More recently, the New York Times filed a lawsuit against Microsoft and OpenAI accusing them of copyright infringement and abusing the newspaper’s intellectual property. Tech correspondent Ryan Browne reports, “The publisher said in a filing in the U.S. District Court for the Southern District of New York that it seeks to hold Microsoft and OpenAI to account for the ‘billions of dollars in statutory and actual damages’ it believes it is owed for the ‘unlawful copying and use of The Times’s uniquely valuable works.’ The Times said in an emailed statement that it ‘recognizes the power and potential of GenAI for the public and for journalism,’ but added that journalistic material should be used for commercial gain with permission from the original source. ‘These tools were built with and continue to use independent journalism and content that is only available because we and our peers reported, edited, and fact-checked it at high cost and with considerable expertise,’ the Times said.”[6] Countering this argument, Aswin Prabhakar, a Policy Analyst at the Center for Data Innovation, argues, “Throughout history, emerging technologies have faced resistance. The initial resistance to the printing press, for instance, mirrors The New York Times’ apprehensions about AI. Yet, just as the printing press revolutionized information dissemination and led to societal progress, AI also promises similar transformative potential. … The New York Times’ lawsuit mischaracterizes the nuanced dynamics of AI development and the principles of fair use for news articles available online. While it is crucial for policymakers to address legitimate copyright infringement concerns, such as rampant pirated content on the Internet, training AI models on information freely available on the Internet is not one of those.”[7]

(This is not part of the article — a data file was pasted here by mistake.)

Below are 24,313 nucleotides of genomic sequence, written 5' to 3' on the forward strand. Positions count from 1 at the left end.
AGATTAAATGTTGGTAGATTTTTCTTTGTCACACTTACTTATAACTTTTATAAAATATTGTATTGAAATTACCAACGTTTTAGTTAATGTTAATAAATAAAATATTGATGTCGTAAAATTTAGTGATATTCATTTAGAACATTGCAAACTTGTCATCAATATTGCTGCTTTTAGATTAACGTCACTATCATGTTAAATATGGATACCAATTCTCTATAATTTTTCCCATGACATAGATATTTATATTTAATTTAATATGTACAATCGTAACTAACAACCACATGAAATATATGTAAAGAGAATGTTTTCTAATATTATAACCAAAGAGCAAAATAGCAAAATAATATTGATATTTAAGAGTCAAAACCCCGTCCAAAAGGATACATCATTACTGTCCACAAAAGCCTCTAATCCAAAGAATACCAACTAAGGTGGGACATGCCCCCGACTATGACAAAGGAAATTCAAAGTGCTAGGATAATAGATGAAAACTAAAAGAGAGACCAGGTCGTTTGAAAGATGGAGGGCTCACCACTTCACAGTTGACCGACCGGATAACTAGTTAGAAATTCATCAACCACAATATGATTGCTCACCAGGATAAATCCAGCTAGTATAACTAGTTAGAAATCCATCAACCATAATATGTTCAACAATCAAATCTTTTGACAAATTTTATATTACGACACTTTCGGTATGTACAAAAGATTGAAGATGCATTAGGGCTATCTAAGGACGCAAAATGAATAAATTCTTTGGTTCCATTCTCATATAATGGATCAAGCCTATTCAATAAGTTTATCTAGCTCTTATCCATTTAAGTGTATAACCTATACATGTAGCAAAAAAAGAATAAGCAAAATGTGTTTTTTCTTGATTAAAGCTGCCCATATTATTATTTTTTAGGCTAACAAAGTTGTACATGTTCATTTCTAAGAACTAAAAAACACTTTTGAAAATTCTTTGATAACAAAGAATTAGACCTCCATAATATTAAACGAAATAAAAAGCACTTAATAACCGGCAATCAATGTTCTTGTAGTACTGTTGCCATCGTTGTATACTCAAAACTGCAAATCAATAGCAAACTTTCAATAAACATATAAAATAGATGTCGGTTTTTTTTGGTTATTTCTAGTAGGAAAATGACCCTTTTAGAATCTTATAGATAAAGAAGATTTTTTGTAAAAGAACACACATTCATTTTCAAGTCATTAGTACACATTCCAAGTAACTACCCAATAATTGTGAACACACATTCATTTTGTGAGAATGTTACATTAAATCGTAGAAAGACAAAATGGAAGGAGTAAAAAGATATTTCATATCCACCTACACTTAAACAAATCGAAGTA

In both of the cases mentioned above, there are clearly legitimate monetary and creative concerns involved. But as journalist Eray Eliaçık reports, “The lawsuit has broader implications for both the media and AI industries. The court’s decisions in this high-profile case may set a precedent for future copyright claims and legal battles between media organizations and AI companies. The outcome could influence how AI firms source and use content for training their models, potentially reshaping industry practices.”[8] Personally, I’m much more concerned about how the court’s decision could affect scientific and medical advances which benefit from the GenAI capabilities. Lawsuits in those areas could also involve copyright and privacy issues. Regina Sam Penti, a law partner at Ropes & Gray who specializes in technology and intellectual property, notes there are “way too many cases to count” centered on privacy concerns.[9] Penti adds, “While it’s not clear how legal threats will affect the development of generative AI, they could force creators of AI systems to think more carefully about what data sets they train their models on. More likely, legal issues could slow down adoption of the technology as companies assess the risks.”